Graphic Novel - 2017
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"In the middle of the night in 1997, Doctors Without Borders administrator Christophe André was kidnapped by armed men and taken away to an unknown destination in the Caucasus region. For three months, André was kept handcuffed in solitary confinement, with little to survive on and almost no contact with the outside world. Close to twenty years later, award-winning cartoonist Guy Delisle ... recounts André's harrowing experience in Hostage, a book that attests to the power of one man's determination in the face of a hopeless situation."--
Publisher: Montréal, Québec :, Drawn & Quarterly,, 2017.
Edition: First edition.
Copyright Date: ©2017
ISBN: 9781770462793
Branch Call Number: GN DELI
Characteristics: 432 pages : chiefly color illustrations ; 23 cm
Additional Contributors: Dascher, Helge 1965-- Translator


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May 21, 2019

I finished reading this in Dec. 2017, a stimulating comic novel, Hostage by Quebec cartoonist Guy Delisle that was featured on the paper back in MAY. I tore off that article and kept it with me. A few months later, I borrowed the book from the library, and was surprised to see the book thick.

This is a graphic biography that recounts the story of Christophe André, a French aid-worker who was abducted in Nazran in the summer of 1997, and his experience being tied to a radiator inside an empty room in Chechnya. For 400+ pages of panels, I felt as trapped as Christophe, especially reading his narrative in the events of his inactivity. There was a scene where the opportunity of escape presented itself, and I gasped, "OMG" loudly as I read that in the train. It was suspenseful. I recommend picking this up if you're into light reading. Definitely a page turner.

JCLIanH Jun 06, 2018

Just your average story of a Doctors Without Borders worker kidnapped by Chechen rebels and held hostage. Christophe Andre spends the first couple weeks of his hostage situation assured that his release is in the process of being arranged. But the book is 430 pages long and you can see that it's going to be a while and, yeah. This is a totally harrowing and amazing story that puts you right in the terrifying drudgery of being chained to a radiator and not knowing if you will be released or taken out into the middle of nowhere and shot. Delisle perfectly capture's Christophe Andre's spirit and resolve, and his pacing is incredible. We spend so much time locked up with Andre, that when the endgame is suddenly upon us it is absolutely exhilarating (much like the scene of Andre coming across a clove of garlic after months of eating nothing but thin vegetable soup). My heart was pounding out of my chest. It's outstanding stuff, and easily my favorite book of the year so far.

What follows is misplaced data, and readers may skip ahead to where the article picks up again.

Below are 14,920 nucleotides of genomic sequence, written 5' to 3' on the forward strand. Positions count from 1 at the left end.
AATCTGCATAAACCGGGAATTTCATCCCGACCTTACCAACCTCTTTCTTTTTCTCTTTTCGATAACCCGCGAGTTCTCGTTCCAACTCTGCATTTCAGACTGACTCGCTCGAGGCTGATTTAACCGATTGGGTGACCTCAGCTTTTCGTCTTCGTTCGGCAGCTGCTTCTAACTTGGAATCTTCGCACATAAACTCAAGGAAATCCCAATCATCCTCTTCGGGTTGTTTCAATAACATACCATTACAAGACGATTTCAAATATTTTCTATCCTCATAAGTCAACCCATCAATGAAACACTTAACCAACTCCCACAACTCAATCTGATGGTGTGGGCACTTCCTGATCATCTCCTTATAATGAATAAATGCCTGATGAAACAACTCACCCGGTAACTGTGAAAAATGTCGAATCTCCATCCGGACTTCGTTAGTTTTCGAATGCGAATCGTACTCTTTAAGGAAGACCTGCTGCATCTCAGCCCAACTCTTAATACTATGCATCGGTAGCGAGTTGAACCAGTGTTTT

Dec 20, 2017

An interesting look into what its like to be a hostage. It's fascinating to see how he kept himself together mentally through the whole ordeal.

librarymovieguy Jun 28, 2017

Don't let the 432 page length deter you--you'll turn them very quickly. Guy Delisle is a bare-bones storyteller here. An outstanding graphic novel.

Jun 25, 2017

In 1997, Christophe André was working as an administrator for Médecins Sans Frontières in Ingushetia before he was kidnapped by armed militia living across the border in Chechnya. This book details the three months that Christophe spent chained to an iron radiator before his daring escape. Guy Delisle is a master observer of places and people so his art style beautifully captures the dramatic isolation and fear that Christophe experienced during captivity.

Jun 10, 2017

Long but worth reading; graphic retelling of the experience (and escape!) of a hostage.

kim_biblio Jun 07, 2017

Incredibly emotionally claustrophobic. Amazing read.

Jun 07, 2017

Usual great drawings and dialogue. But the story, by necessity, is boring, taking place almost entirely inside with little action or conversation.


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Jul 26, 2018

SpartanPalace thinks this title is suitable for 6 years and over


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